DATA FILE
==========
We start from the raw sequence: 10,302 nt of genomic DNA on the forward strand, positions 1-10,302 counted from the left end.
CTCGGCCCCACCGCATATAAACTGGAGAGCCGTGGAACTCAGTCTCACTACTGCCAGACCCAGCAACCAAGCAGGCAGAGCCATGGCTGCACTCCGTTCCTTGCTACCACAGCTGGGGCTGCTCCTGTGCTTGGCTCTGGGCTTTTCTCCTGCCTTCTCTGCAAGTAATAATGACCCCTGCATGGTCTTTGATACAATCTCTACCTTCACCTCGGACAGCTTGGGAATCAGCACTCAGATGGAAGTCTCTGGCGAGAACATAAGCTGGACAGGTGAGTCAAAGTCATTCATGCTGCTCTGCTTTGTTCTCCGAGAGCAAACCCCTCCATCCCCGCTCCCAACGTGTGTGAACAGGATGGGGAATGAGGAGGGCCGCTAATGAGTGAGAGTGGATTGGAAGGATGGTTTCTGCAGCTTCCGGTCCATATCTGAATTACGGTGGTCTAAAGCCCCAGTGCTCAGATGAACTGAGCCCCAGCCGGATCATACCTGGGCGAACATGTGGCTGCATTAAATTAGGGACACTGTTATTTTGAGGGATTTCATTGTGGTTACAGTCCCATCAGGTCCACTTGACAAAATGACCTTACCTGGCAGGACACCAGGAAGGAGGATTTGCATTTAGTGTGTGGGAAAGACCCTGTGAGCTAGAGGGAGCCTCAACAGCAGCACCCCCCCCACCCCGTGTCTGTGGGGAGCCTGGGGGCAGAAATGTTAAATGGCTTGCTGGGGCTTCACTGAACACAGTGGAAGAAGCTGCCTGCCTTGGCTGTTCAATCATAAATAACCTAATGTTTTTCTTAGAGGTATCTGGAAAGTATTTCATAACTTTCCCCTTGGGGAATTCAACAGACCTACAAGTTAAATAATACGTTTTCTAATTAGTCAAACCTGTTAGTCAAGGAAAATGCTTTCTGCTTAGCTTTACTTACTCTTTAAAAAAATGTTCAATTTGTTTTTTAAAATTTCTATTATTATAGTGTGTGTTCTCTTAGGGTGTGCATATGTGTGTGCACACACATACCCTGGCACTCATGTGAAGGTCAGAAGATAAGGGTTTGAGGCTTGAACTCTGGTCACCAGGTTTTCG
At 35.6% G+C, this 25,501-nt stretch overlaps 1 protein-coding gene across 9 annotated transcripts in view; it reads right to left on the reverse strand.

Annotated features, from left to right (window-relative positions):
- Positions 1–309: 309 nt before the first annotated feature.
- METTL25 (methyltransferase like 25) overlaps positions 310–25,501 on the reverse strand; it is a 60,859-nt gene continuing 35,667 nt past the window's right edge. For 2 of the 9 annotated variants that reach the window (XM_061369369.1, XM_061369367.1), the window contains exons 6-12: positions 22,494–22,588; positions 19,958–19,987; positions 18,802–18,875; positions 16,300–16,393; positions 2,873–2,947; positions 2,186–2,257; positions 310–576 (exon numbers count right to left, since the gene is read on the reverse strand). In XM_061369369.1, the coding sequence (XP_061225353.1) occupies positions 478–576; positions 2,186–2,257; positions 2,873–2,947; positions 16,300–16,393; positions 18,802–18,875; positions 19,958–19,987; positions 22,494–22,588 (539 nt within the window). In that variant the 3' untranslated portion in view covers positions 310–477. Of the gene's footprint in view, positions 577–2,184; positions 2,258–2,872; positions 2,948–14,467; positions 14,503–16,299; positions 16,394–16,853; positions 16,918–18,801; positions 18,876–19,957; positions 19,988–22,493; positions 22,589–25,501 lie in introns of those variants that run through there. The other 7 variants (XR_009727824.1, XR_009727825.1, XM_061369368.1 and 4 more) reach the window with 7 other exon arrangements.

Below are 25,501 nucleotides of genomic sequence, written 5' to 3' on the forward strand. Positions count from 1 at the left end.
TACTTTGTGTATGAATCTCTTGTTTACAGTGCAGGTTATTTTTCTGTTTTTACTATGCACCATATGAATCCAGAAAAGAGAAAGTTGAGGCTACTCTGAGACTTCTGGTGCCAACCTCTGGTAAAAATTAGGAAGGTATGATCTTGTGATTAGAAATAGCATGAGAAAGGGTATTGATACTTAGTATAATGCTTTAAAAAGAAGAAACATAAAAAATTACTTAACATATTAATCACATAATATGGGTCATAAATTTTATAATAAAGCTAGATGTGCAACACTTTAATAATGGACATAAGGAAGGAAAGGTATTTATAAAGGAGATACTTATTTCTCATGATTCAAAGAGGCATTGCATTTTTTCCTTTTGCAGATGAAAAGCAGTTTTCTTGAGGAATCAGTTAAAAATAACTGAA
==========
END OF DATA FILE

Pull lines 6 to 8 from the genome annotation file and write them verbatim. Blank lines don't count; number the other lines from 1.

- METTL25 (methyltransferase like 25) overlaps positions 310–25,501 on the reverse strand; it is a 60,859-nt gene continuing 35,667 nt past the window's right edge. For 2 of the 9 annotated variants that reach the window (XM_061369369.1, XM_061369367.1), the window contains exons 6-12: positions 22,494–22,588; positions 19,958–19,987; positions 18,802–18,875; positions 16,300–16,393; positions 2,873–2,947; positions 2,186–2,257; positions 310–576 (exon numbers count right to left, since the gene is read on the reverse strand). In XM_061369369.1, the coding sequence (XP_061225353.1) occupies positions 478–576; positions 2,186–2,257; positions 2,873–2,947; positions 16,300–16,393; positions 18,802–18,875; positions 19,958–19,987; positions 22,494–22,588 (539 nt within the window). In that variant the 3' untranslated portion in view covers positions 310–477. Of the gene's footprint in view, positions 577–2,184; positions 2,258–2,872; positions 2,948–14,467; positions 14,503–16,299; positions 16,394–16,853; positions 16,918–18,801; positions 18,876–19,957; positions 19,988–22,493; positions 22,589–25,501 lie in introns of those variants that run through there. The other 7 variants (XR_009727824.1, XR_009727825.1, XM_061369368.1 and 4 more) reach the window with 7 other exon arrangements.

Below are 25,501 nucleotides of genomic sequence, written 5' to 3' on the forward strand. Positions count from 1 at the left end.
TACTTTGTGTATGAATCTCTTGTTTACAGTGCAGGTTATTTTTCTGTTTTTACTATGCACCATATGAATCCAGAAAAGAGAAAGTTGAGGCTACTCTGAGACTTCTGGTGCCAACCTCTGGTAAAAATTAGGAAGGTATGATCTTGTGATTAGAAATAGCATGAGAAAGGGTATTGATACTTAGTATAATGCTTTAAAAAGAAGAAACATAAAAAATTACTTAACATATTAATCACATAATATGGGTCATAAATTTTATAATAAAGCTAGATGTGCAACACTTTAATAATGGACATAAGGAAGGAAAGGTATTTATAAAGGAGATACTTATTTCTCATGATTCAAAGAGGCATTGCATTTTTTCCTTTTGCAGATGAAAAGCAGTTTTCTTGAGGAATCAGTTAAAAATAACTGAA